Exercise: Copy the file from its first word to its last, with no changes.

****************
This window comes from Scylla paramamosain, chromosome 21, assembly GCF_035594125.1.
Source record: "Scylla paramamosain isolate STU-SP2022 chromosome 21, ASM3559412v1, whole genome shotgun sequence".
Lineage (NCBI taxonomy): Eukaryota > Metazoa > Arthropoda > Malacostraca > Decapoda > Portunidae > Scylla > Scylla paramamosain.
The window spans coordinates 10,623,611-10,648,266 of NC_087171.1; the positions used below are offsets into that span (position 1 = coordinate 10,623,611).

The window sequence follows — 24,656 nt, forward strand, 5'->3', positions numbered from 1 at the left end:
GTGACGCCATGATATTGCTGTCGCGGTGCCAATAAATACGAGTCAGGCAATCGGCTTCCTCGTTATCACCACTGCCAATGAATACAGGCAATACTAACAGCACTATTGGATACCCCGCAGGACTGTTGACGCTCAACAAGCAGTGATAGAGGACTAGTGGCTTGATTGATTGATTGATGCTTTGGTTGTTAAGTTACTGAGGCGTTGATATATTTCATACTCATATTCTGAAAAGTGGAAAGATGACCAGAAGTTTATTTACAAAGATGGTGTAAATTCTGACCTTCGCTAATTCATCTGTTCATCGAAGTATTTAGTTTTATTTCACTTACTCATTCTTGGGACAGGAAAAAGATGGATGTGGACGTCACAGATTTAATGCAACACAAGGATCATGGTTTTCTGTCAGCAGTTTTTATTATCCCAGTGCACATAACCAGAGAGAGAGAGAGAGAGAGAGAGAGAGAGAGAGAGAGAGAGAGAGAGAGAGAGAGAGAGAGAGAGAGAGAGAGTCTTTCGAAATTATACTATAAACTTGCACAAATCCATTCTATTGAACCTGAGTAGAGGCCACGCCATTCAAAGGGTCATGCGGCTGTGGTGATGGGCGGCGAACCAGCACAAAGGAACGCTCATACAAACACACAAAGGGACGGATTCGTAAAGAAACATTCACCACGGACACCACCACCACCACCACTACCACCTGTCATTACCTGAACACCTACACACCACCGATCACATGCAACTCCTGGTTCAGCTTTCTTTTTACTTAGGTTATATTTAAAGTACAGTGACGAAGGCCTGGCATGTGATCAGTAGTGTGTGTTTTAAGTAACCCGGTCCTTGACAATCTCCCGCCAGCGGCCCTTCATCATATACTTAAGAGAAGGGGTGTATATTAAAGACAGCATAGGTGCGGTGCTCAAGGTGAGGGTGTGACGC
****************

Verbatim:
This window comes from Scylla paramamosain, chromosome 21, assembly GCF_035594125.1.
Source record: "Scylla paramamosain isolate STU-SP2022 chromosome 21, ASM3559412v1, whole genome shotgun sequence".
Lineage (NCBI taxonomy): Eukaryota > Metazoa > Arthropoda > Malacostraca > Decapoda > Portunidae > Scylla > Scylla paramamosain.
The window spans coordinates 10,623,611-10,648,266 of NC_087171.1; the positions used below are offsets into that span (position 1 = coordinate 10,623,611).

The window sequence follows — 24,656 nt, forward strand, 5'->3', positions numbered from 1 at the left end:
GTGACGCCATGATATTGCTGTCGCGGTGCCAATAAATACGAGTCAGGCAATCGGCTTCCTCGTTATCACCACTGCCAATGAATACAGGCAATACTAACAGCACTATTGGATACCCCGCAGGACTGTTGACGCTCAACAAGCAGTGATAGAGGACTAGTGGCTTGATTGATTGATTGATGCTTTGGTTGTTAAGTTACTGAGGCGTTGATATATTTCATACTCATATTCTGAAAAGTGGAAAGATGACCAGAAGTTTATTTACAAAGATGGTGTAAATTCTGACCTTCGCTAATTCATCTGTTCATCGAAGTATTTAGTTTTATTTCACTTACTCATTCTTGGGACAGGAAAAAGATGGATGTGGACGTCACAGATTTAATGCAACACAAGGATCATGGTTTTCTGTCAGCAGTTTTTATTATCCCAGTGCACATAACCAGAGAGAGAGAGAGAGAGAGAGAGAGAGAGAGAGAGAGAGAGAGAGAGAGAGAGAGAGAGAGAGAGAGAGAGAGTCTTTCGAAATTATACTATAAACTTGCACAAATCCATTCTATTGAACCTGAGTAGAGGCCACGCCATTCAAAGGGTCATGCGGCTGTGGTGATGGGCGGCGAACCAGCACAAAGGAACGCTCATACAAACACACAAAGGGACGGATTCGTAAAGAAACATTCACCACGGACACCACCACCACCACCACTACCACCTGTCATTACCTGAACACCTACACACCACCGATCACATGCAACTCCTGGTTCAGCTTTCTTTTTACTTAGGTTATATTTAAAGTACAGTGACGAAGGCCTGGCATGTGATCAGTAGTGTGTGTTTTAAGTAACCCGGTCCTTGACAATCTCCCGCCAGCGGCCCTTCATCATATACTTAAGAGAAGGGGTGTATATTAAAGACAGCATAGGTGCGGTGCTCAAGGTGAGGGTGTGACGC